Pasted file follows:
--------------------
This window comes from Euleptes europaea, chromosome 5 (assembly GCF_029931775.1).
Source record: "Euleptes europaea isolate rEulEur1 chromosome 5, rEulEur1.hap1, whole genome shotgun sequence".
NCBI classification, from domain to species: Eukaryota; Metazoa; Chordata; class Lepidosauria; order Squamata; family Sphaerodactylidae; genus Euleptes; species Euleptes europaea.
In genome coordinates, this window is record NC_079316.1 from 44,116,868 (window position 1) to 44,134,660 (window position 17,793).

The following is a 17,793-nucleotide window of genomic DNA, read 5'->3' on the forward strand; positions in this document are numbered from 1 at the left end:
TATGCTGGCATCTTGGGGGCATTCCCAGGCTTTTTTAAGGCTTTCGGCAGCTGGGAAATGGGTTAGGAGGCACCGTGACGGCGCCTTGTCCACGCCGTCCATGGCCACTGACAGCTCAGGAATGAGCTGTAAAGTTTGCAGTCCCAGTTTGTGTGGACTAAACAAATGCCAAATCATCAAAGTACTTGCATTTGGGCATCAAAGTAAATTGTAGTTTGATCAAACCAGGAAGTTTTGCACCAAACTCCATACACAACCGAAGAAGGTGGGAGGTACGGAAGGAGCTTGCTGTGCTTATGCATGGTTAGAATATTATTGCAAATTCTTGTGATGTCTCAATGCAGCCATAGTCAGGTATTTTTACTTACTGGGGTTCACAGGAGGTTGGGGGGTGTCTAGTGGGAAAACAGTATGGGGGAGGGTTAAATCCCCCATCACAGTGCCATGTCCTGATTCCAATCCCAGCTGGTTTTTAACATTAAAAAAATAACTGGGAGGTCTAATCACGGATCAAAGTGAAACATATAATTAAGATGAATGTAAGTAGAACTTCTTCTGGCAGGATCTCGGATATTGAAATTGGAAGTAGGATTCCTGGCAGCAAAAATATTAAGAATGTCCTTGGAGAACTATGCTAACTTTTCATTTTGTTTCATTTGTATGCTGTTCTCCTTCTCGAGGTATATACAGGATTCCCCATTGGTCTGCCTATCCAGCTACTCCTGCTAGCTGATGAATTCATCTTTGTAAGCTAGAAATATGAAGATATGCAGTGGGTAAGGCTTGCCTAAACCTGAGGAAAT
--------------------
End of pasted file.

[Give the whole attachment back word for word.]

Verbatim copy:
This window comes from Euleptes europaea, chromosome 5 (assembly GCF_029931775.1).
Source record: "Euleptes europaea isolate rEulEur1 chromosome 5, rEulEur1.hap1, whole genome shotgun sequence".
NCBI classification, from domain to species: Eukaryota; Metazoa; Chordata; class Lepidosauria; order Squamata; family Sphaerodactylidae; genus Euleptes; species Euleptes europaea.
In genome coordinates, this window is record NC_079316.1 from 44,116,868 (window position 1) to 44,134,660 (window position 17,793).

The following is a 17,793-nucleotide window of genomic DNA, read 5'->3' on the forward strand; positions in this document are numbered from 1 at the left end:
TATGCTGGCATCTTGGGGGCATTCCCAGGCTTTTTTAAGGCTTTCGGCAGCTGGGAAATGGGTTAGGAGGCACCGTGACGGCGCCTTGTCCACGCCGTCCATGGCCACTGACAGCTCAGGAATGAGCTGTAAAGTTTGCAGTCCCAGTTTGTGTGGACTAAACAAATGCCAAATCATCAAAGTACTTGCATTTGGGCATCAAAGTAAATTGTAGTTTGATCAAACCAGGAAGTTTTGCACCAAACTCCATACACAACCGAAGAAGGTGGGAGGTACGGAAGGAGCTTGCTGTGCTTATGCATGGTTAGAATATTATTGCAAATTCTTGTGATGTCTCAATGCAGCCATAGTCAGGTATTTTTACTTACTGGGGTTCACAGGAGGTTGGGGGGTGTCTAGTGGGAAAACAGTATGGGGGAGGGTTAAATCCCCCATCACAGTGCCATGTCCTGATTCCAATCCCAGCTGGTTTTTAACATTAAAAAAATAACTGGGAGGTCTAATCACGGATCAAAGTGAAACATATAATTAAGATGAATGTAAGTAGAACTTCTTCTGGCAGGATCTCGGATATTGAAATTGGAAGTAGGATTCCTGGCAGCAAAAATATTAAGAATGTCCTTGGAGAACTATGCTAACTTTTCATTTTGTTTCATTTGTATGCTGTTCTCCTTCTCGAGGTATATACAGGATTCCCCATTGGTCTGCCTATCCAGCTACTCCTGCTAGCTGATGAATTCATCTTTGTAAGCTAGAAATATGAAGATATGCAGTGGGTAAGGCTTGCCTAAACCTGAGGAAAT